Mathematicians are always fascinated by assumptions. An excellent mathematical assumption often raises an extremely profound problem in a very precise and concise way, thus inviting people to prove or disprove.
But to make such an assumption is not easy. The assumption itself must be profound enough to pique curiosity and research, but not so obscure that no one can see at all. Many of the most famous problems in the history of mathematics are the assumptions, not solutions, such as Fermat’s last theorem.
Recently, a team of researchers from Technion in Israel and Google in Tel Aviv introduced an automated assumption system they call the Ramanujan Machine, according to the mathematician Srinivasa Ramanujan, who previously developed Thousands of advanced formulas in arithmetic theory without going through any real school. This software system tried to assume many original and important formulas related to the physical constants that often occur in mathematics.
One of the formulas generated by The Machine that could be used to compute the value of a physical constant called a “Catalan number” more efficiently than any ever man-made show before. But the Ramanujan Machine was created not to dominate mathematics, but to support modern mathematicians.
According to the researchers, the entire rules of mathematics can be interpreted into two processes: assumption and proof. The more assumptions that mathematicians make, the more “ingredients” are available to prove and explain problems.
However, it cannot be said that this system lacks ambition. The Ramanujan Machine will “seek to replace the mathematical intuition of the great mathematicians and lead the way in further mathematical research,” the researchers said.
One thing to confirm is that the system is not a versatile math machine. Its main job is to assume formulas to calculate the values of specific numbers called physical constants. The most famous of these is the number pi, the ratio of the circumference to the diameter of a circle. The number pi is called a physical constant because it appears in all mathematical problems, and always maintains a value no matter what the size of the circle is.
The researchers’ system will make assumptions about the values of physical constants (such as pi), written in easy-to-read formulas called inter-fractions. Fractional fractions are basically fractions, but are more complex. The denominator in a conjugate consists of two parts, the second part is a fraction that in itself contains a fraction, and so on until infinity.
Fractional association has long attracted mathematicians for its unusual combination of simplicity and depth: the sum of the value of fractions often equals important constants. In addition to their aesthetic appeal, they are also useful in determining the basic properties of constants.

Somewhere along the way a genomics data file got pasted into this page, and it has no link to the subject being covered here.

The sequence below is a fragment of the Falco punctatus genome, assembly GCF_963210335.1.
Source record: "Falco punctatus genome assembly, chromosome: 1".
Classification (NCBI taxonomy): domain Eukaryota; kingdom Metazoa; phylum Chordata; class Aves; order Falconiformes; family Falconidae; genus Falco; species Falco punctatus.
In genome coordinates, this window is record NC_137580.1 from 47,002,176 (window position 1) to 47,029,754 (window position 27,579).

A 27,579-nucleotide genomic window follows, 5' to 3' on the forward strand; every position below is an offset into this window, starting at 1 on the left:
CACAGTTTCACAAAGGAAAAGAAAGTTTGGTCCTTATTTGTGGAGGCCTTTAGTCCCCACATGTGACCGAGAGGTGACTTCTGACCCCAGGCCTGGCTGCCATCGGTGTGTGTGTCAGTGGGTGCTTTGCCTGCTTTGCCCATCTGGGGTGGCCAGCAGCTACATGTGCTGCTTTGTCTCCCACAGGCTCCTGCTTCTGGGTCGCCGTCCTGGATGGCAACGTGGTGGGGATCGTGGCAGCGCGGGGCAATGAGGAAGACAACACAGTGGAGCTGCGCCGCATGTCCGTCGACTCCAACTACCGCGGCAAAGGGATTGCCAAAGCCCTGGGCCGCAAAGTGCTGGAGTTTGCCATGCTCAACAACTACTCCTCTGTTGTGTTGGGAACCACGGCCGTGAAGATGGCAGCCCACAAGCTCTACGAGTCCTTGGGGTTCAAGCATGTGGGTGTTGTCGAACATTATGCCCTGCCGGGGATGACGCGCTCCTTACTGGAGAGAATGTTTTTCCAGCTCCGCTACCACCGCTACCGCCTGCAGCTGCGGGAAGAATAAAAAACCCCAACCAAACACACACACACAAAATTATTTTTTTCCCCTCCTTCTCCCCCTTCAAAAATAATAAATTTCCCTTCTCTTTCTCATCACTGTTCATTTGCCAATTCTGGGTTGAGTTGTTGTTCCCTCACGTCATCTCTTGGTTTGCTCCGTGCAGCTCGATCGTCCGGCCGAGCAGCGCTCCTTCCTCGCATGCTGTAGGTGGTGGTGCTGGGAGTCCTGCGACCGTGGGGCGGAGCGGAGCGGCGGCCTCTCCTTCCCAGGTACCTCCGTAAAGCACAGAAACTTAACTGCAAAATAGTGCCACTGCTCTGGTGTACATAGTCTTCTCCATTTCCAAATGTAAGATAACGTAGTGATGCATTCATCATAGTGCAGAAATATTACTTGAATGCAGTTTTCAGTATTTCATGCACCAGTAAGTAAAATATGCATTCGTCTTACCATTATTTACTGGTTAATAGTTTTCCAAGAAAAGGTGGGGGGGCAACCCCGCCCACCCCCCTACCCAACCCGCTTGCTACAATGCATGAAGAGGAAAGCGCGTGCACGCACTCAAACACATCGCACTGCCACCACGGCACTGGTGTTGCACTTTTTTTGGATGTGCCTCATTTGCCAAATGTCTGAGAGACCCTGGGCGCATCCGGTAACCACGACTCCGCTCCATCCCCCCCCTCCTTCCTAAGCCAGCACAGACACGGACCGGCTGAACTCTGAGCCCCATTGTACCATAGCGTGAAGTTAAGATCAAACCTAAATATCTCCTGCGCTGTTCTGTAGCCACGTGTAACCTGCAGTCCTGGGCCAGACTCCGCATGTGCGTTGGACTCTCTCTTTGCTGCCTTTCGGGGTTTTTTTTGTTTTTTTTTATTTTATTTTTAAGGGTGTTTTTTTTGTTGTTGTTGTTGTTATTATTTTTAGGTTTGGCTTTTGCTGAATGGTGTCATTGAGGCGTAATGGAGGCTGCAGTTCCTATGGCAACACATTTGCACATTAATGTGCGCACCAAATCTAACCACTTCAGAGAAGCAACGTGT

The Ramanujan machine is built on the foundation of two main algorithms. With great confidence, they discovered that the inter-fraction expressions seem to correspond to physical constants. That confidence is important, because if not, assumptions are easily discarded and have little value.
Each assumption is given in the form of an equation. The idea here is that the numbers on the left side of the equation, a formula that includes the physical constant, will be equivalent to the numbers on the right, a conjugate.
To make these assumptions, the algorithm picks up arbitrary physical constants for the left part and arbitrary conjugates for the right, then computes each side separately to a principal. certain. If the two sides are even, these numbers will be calculated to a higher degree of precision to ensure that their balance is not the result of coincidence due to inaccuracy. Most importantly, we already have formulas that compute the values of physical constants such as pi to an arbitrary degree of precision, so the only barrier to determining whether the two are equal each other is not the calculation time.
Before algorithms like these, mathematicians needed to use their existing mathematical knowledge and theorem to make an assumption. But with automated assumptions, mathematicians can use them to reverse implicit theorems or the more concise results.
But the researchers’ most remarkable finding so far is not hidden knowledge, but a surprisingly important new assumption. This assumption allows the calculation of the Catalan constant, a specialized physical constant whose value is essential to solving many mathematical problems.
The fractions of the newly discovered assumption allowed scientists to compute the Catalan constant at the fastest rate ever, beating previous equations, which took quite a bit of time. computer. It can be said that the Ramanujan Machine marked a new step forward in computing, just like when the computer first defeated the tricks; but this time it was in the making assumptions game.